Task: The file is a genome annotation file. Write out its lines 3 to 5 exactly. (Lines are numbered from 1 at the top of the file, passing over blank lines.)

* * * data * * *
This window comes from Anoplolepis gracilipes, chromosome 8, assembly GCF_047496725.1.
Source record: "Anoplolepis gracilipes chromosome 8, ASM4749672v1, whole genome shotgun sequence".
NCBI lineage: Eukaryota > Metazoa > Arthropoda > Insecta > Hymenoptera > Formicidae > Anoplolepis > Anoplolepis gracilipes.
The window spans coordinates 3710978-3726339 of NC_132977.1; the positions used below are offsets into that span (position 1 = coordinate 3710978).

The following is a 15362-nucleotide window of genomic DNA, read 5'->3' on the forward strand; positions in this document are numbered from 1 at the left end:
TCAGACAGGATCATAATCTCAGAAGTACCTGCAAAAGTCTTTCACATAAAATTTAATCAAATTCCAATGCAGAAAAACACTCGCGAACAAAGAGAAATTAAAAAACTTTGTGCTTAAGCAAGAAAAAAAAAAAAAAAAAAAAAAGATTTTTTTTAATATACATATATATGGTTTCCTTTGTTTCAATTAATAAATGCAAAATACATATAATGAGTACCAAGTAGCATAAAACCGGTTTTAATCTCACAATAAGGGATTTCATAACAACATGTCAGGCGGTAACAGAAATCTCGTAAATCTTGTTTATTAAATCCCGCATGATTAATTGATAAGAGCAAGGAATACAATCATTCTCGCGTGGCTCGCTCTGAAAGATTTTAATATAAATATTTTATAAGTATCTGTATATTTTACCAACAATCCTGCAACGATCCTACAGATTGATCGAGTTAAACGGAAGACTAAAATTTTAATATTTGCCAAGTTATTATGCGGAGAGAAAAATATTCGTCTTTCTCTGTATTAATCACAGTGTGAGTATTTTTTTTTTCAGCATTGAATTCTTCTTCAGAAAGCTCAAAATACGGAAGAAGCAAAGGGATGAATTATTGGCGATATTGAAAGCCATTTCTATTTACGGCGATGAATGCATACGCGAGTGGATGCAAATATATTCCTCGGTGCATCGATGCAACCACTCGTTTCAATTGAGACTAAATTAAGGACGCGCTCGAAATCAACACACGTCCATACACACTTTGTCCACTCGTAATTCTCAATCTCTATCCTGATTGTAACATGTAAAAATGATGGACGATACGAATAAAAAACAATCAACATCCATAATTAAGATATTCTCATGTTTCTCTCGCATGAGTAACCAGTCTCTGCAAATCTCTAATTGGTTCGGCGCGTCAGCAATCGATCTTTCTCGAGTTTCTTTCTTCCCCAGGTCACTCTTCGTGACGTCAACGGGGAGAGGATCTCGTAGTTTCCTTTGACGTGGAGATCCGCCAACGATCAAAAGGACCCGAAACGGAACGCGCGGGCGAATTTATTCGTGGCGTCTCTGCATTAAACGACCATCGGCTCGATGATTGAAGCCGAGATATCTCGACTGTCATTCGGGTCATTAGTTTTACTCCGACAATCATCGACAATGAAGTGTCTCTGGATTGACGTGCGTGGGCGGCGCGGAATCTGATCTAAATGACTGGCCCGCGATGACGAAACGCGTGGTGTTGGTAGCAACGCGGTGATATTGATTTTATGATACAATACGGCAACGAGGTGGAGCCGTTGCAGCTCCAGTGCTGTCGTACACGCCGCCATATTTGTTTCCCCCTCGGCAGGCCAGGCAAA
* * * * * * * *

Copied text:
NCBI lineage: Eukaryota > Metazoa > Arthropoda > Insecta > Hymenoptera > Formicidae > Anoplolepis > Anoplolepis gracilipes.
The window spans coordinates 3710978-3726339 of NC_132977.1; the positions used below are offsets into that span (position 1 = coordinate 3710978).

The following is a 15362-nucleotide window of genomic DNA, read 5'->3' on the forward strand; positions in this document are numbered from 1 at the left end: